Wolverhampton park’s Ibiza music festival gets the go-ahead despite huge outcry from residents

A one-day live music festival for 4,500 people in a Wolverhampton park has been given the go-ahead despite huge protest from people living nearby.

An overhead view detailing the location of the planned music event in Bantock Park. Photo: Wolverhampton Council
An overhead view detailing the location of the planned music event in Bantock Park. Photo: Wolverhampton Council

Walsall-based New Vision Events will stage the Ibiza Proms in the Park extravaganza – the second of its kind – in Bantock Park, Finchfield Road, on Saturday June 17, between noon and 10pm.

Approval for the festival, which was a massive hit with visitors in September last year, was given by the council’s statutory licensing sub-committee despite a large number of written objections from neighbours concerned about potential noise levels, parking problems, litter and anti-social behaviour.

Rob Edge, director of Licence Leader Ltd, representing the applicants, told members: “This is the second year for this event to take place in Wolverhampton. It was a resounding success last year even though there were some complaints in relation to noise. The event saw over 3,000 people attend and the feedback on social media was phenomenal.

“Everyone enjoyed themselves and there was an increase in footfall for local venues in the city centre after the event ended, which was good for the city and the night-time economy and received positive feedback from Pubwatch.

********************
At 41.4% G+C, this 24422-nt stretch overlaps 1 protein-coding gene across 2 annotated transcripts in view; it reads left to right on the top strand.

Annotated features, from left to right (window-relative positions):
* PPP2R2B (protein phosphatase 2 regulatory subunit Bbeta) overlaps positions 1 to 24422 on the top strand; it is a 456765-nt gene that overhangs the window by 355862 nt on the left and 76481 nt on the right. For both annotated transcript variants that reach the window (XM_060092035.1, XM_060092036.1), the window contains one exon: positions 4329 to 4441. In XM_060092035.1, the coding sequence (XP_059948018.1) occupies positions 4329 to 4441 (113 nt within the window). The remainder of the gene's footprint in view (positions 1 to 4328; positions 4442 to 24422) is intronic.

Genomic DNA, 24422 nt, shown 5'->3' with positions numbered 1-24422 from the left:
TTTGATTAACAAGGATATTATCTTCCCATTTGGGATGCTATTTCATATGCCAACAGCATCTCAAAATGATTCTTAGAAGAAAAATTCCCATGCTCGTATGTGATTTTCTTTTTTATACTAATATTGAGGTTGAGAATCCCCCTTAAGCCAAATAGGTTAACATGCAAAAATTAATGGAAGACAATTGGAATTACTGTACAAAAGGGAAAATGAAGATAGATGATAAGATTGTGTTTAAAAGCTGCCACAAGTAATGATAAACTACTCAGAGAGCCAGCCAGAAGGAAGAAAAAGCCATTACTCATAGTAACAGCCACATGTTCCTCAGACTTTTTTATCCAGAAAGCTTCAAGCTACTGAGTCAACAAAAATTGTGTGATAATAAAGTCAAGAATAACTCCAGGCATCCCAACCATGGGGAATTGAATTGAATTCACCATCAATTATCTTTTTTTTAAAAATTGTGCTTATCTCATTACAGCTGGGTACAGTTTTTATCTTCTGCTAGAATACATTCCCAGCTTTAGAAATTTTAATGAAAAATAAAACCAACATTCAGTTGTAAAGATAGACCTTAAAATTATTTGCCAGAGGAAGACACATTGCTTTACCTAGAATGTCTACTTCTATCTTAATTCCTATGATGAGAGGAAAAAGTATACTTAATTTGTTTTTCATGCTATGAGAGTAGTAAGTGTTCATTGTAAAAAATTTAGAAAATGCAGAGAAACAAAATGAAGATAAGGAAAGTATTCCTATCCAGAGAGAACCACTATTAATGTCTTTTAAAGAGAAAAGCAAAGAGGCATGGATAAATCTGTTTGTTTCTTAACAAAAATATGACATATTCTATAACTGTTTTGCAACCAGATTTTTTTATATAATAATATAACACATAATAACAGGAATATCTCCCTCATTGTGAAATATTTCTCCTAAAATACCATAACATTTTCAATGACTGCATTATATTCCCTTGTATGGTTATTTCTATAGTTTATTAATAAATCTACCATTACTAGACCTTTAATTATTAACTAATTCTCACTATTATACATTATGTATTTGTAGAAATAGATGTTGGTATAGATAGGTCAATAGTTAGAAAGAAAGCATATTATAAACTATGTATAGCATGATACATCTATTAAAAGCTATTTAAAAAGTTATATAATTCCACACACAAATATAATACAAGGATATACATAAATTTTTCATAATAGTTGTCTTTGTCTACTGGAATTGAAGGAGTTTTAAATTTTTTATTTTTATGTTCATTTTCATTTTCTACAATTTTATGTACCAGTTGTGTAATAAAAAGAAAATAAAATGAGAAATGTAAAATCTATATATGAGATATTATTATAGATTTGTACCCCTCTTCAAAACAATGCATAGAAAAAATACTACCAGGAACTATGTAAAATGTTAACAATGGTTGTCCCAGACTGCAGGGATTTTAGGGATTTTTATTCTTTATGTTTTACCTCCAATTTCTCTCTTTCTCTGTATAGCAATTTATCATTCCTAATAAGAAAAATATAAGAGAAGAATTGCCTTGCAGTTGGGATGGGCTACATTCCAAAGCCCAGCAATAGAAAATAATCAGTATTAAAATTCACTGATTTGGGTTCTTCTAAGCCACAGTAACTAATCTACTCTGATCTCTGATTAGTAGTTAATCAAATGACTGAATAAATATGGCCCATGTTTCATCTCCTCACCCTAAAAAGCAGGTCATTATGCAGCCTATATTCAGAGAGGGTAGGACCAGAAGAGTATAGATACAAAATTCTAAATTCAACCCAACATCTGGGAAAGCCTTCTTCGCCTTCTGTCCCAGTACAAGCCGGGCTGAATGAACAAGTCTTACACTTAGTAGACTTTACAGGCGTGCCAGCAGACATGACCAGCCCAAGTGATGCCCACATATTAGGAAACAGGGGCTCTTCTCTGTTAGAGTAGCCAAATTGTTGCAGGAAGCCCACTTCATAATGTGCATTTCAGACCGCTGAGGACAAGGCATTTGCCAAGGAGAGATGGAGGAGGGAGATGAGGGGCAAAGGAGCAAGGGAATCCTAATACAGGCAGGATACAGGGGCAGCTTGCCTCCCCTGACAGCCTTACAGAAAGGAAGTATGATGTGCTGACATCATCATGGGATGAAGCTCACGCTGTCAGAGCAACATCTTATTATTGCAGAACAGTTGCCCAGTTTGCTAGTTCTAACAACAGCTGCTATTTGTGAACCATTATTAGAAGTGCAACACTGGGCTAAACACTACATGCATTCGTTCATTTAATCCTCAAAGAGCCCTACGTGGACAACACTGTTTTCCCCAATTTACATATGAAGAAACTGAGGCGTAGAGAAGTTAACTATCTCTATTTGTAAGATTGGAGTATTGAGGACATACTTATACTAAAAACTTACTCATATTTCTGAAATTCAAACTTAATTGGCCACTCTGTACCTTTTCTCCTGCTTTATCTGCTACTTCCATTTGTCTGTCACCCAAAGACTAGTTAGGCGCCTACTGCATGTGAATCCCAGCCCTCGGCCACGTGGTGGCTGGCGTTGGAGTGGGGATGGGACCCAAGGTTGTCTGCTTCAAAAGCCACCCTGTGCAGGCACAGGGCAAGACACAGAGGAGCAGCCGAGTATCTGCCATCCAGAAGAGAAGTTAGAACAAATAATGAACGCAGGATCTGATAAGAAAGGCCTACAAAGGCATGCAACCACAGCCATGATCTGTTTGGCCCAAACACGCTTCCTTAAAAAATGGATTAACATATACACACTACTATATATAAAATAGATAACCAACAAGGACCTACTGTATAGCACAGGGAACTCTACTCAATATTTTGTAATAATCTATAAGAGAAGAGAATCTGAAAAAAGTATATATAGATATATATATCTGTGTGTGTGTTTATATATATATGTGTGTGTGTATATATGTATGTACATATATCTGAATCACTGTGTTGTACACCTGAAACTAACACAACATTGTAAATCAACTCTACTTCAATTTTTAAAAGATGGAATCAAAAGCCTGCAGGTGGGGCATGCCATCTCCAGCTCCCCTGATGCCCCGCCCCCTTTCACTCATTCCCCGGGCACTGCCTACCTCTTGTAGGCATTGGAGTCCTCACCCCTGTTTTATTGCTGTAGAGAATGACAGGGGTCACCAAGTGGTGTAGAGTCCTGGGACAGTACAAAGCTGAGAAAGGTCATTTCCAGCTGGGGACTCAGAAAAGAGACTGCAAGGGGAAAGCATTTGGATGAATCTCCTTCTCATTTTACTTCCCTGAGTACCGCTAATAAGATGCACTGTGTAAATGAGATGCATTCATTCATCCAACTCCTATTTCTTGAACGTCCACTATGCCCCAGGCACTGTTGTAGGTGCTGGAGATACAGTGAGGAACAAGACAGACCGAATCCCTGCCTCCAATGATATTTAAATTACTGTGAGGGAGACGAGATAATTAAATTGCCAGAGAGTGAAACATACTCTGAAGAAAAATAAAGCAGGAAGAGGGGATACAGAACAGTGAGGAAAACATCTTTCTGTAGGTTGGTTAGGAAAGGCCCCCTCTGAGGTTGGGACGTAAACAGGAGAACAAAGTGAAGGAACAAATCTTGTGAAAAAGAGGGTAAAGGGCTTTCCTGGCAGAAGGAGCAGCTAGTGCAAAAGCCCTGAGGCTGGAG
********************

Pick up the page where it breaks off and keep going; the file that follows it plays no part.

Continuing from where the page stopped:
“Lessons have been learnt from last year and rightly so. Some of the changes made for this year’s event include a wider distribution of a letter drop to residents with much more detail included, giving information on what’s happening and when.

“Additional resident meetings will be held and the event has been reduced from two days down to one. We have listened to environmental health and other parties and realised that holding the festival over a two-day period may be too much,” he added.

“A revised layout of the site, having the stage located away from residential properties – thereby reducing noise – has also been factored in. A more professional acoustics company has come on board to supervise noise pollution and is working in tandem with environmental health.

“We believe the event will not only benefit the organisers, but will increase the number of visitors to the area who will spend money at local venues such as cafes and hotels and also on taxis etc. The festival will also bring many jobs to local people and we believe it will be an asset to the area.”

A number of residents attended Friday’s meeting to express concerns over parking on the day. Mr Edge said that the event was tickets only for over 18s and that the postcode from each sale was analysed and fed to the appointed traffic management company.

“Looking at last year’s event, 90 per cent of ticket sales were made by people who were all within Wolverhampton and the company were able to design the traffic management plan and taxi drop-off points around that,” he said.

Licensing sub-committee chairman councillor Phil Page told members that the licence was granted subject to a condition of additional staff training being undertaken.

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